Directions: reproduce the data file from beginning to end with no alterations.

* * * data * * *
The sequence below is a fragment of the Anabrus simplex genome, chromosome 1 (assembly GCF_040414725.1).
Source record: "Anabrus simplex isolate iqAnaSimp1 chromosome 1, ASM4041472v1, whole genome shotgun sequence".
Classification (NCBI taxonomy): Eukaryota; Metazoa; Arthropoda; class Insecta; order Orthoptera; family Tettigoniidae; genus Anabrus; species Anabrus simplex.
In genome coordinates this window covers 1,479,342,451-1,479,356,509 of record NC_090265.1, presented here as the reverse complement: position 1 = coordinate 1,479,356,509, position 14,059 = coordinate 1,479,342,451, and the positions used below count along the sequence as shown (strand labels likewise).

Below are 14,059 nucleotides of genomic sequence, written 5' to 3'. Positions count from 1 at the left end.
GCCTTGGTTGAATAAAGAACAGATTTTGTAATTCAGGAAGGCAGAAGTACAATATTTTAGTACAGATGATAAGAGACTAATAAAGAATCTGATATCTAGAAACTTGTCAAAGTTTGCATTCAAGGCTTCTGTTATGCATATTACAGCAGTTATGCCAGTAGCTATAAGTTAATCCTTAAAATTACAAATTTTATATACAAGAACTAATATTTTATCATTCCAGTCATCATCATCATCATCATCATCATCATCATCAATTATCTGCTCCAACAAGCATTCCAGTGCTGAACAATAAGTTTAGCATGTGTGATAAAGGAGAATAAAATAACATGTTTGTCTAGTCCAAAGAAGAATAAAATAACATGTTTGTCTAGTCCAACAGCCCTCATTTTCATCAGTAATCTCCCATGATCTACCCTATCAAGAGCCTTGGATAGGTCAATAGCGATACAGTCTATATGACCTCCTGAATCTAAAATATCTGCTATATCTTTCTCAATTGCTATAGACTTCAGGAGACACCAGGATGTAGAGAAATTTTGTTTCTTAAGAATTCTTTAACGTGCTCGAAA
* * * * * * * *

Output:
The sequence below is a fragment of the Anabrus simplex genome, chromosome 1 (assembly GCF_040414725.1).
Source record: "Anabrus simplex isolate iqAnaSimp1 chromosome 1, ASM4041472v1, whole genome shotgun sequence".
Classification (NCBI taxonomy): Eukaryota; Metazoa; Arthropoda; class Insecta; order Orthoptera; family Tettigoniidae; genus Anabrus; species Anabrus simplex.
In genome coordinates this window covers 1,479,342,451-1,479,356,509 of record NC_090265.1, presented here as the reverse complement: position 1 = coordinate 1,479,356,509, position 14,059 = coordinate 1,479,342,451, and the positions used below count along the sequence as shown (strand labels likewise).

Below are 14,059 nucleotides of genomic sequence, written 5' to 3'. Positions count from 1 at the left end.
GCCTTGGTTGAATAAAGAACAGATTTTGTAATTCAGGAAGGCAGAAGTACAATATTTTAGTACAGATGATAAGAGACTAATAAAGAATCTGATATCTAGAAACTTGTCAAAGTTTGCATTCAAGGCTTCTGTTATGCATATTACAGCAGTTATGCCAGTAGCTATAAGTTAATCCTTAAAATTACAAATTTTATATACAAGAACTAATATTTTATCATTCCAGTCATCATCATCATCATCATCATCATCATCATCAATTATCTGCTCCAACAAGCATTCCAGTGCTGAACAATAAGTTTAGCATGTGTGATAAAGGAGAATAAAATAACATGTTTGTCTAGTCCAAAGAAGAATAAAATAACATGTTTGTCTAGTCCAACAGCCCTCATTTTCATCAGTAATCTCCCATGATCTACCCTATCAAGAGCCTTGGATAGGTCAATAGCGATACAGTCTATATGACCTCCTGAATCTAAAATATCTGCTATATCTTTCTCAATTGCTATAGACTTCAGGAGACACCAGGATGTAGAGAAATTTTGTTTCTTAAGAATTCTTTAACGTGCTCGAAA